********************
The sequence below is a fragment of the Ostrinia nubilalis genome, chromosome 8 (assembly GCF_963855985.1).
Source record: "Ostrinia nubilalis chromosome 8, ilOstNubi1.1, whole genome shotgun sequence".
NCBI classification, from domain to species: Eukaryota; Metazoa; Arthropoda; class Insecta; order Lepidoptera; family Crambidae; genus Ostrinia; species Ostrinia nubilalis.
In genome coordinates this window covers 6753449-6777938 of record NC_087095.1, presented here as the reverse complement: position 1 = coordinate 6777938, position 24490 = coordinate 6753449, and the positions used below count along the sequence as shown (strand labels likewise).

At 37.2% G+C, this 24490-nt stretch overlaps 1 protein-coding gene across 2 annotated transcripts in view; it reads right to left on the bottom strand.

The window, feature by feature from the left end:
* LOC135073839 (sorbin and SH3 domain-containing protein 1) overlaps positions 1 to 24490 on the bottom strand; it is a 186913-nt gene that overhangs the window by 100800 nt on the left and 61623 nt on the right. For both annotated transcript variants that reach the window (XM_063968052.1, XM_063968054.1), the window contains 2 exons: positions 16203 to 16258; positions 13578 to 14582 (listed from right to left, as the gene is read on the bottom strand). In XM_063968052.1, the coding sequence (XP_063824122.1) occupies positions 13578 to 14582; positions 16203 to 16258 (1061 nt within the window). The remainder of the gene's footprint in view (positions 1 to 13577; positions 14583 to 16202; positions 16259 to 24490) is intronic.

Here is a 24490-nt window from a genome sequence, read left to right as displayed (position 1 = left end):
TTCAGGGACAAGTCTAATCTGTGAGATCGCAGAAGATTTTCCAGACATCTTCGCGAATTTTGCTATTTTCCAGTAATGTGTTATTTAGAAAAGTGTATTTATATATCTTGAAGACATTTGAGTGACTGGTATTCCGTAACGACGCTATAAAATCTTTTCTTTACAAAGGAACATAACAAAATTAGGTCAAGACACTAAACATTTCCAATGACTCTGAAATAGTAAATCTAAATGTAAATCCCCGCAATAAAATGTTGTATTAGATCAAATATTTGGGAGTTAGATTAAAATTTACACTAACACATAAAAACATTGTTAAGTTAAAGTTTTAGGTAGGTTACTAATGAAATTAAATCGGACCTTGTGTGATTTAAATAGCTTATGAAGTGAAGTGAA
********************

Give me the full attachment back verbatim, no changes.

The sequence below is a fragment of the Ostrinia nubilalis genome, chromosome 8 (assembly GCF_963855985.1).
Source record: "Ostrinia nubilalis chromosome 8, ilOstNubi1.1, whole genome shotgun sequence".
NCBI classification, from domain to species: Eukaryota; Metazoa; Arthropoda; class Insecta; order Lepidoptera; family Crambidae; genus Ostrinia; species Ostrinia nubilalis.
In genome coordinates this window covers 6753449-6777938 of record NC_087095.1, presented here as the reverse complement: position 1 = coordinate 6777938, position 24490 = coordinate 6753449, and the positions used below count along the sequence as shown (strand labels likewise).

At 37.2% G+C, this 24490-nt stretch overlaps 1 protein-coding gene across 2 annotated transcripts in view; it reads right to left on the bottom strand.

The window, feature by feature from the left end:
* LOC135073839 (sorbin and SH3 domain-containing protein 1) overlaps positions 1 to 24490 on the bottom strand; it is a 186913-nt gene that overhangs the window by 100800 nt on the left and 61623 nt on the right. For both annotated transcript variants that reach the window (XM_063968052.1, XM_063968054.1), the window contains 2 exons: positions 16203 to 16258; positions 13578 to 14582 (listed from right to left, as the gene is read on the bottom strand). In XM_063968052.1, the coding sequence (XP_063824122.1) occupies positions 13578 to 14582; positions 16203 to 16258 (1061 nt within the window). The remainder of the gene's footprint in view (positions 1 to 13577; positions 14583 to 16202; positions 16259 to 24490) is intronic.

Here is a 24490-nt window from a genome sequence, read left to right as displayed (position 1 = left end):
TTCAGGGACAAGTCTAATCTGTGAGATCGCAGAAGATTTTCCAGACATCTTCGCGAATTTTGCTATTTTCCAGTAATGTGTTATTTAGAAAAGTGTATTTATATATCTTGAAGACATTTGAGTGACTGGTATTCCGTAACGACGCTATAAAATCTTTTCTTTACAAAGGAACATAACAAAATTAGGTCAAGACACTAAACATTTCCAATGACTCTGAAATAGTAAATCTAAATGTAAATCCCCGCAATAAAATGTTGTATTAGATCAAATATTTGGGAGTTAGATTAAAATTTACACTAACACATAAAAACATTGTTAAGTTAAAGTTTTAGGTAGGTTACTAATGAAATTAAATCGGACCTTGTGTGATTTAAATAGCTTATGAAGTGAAGTGAA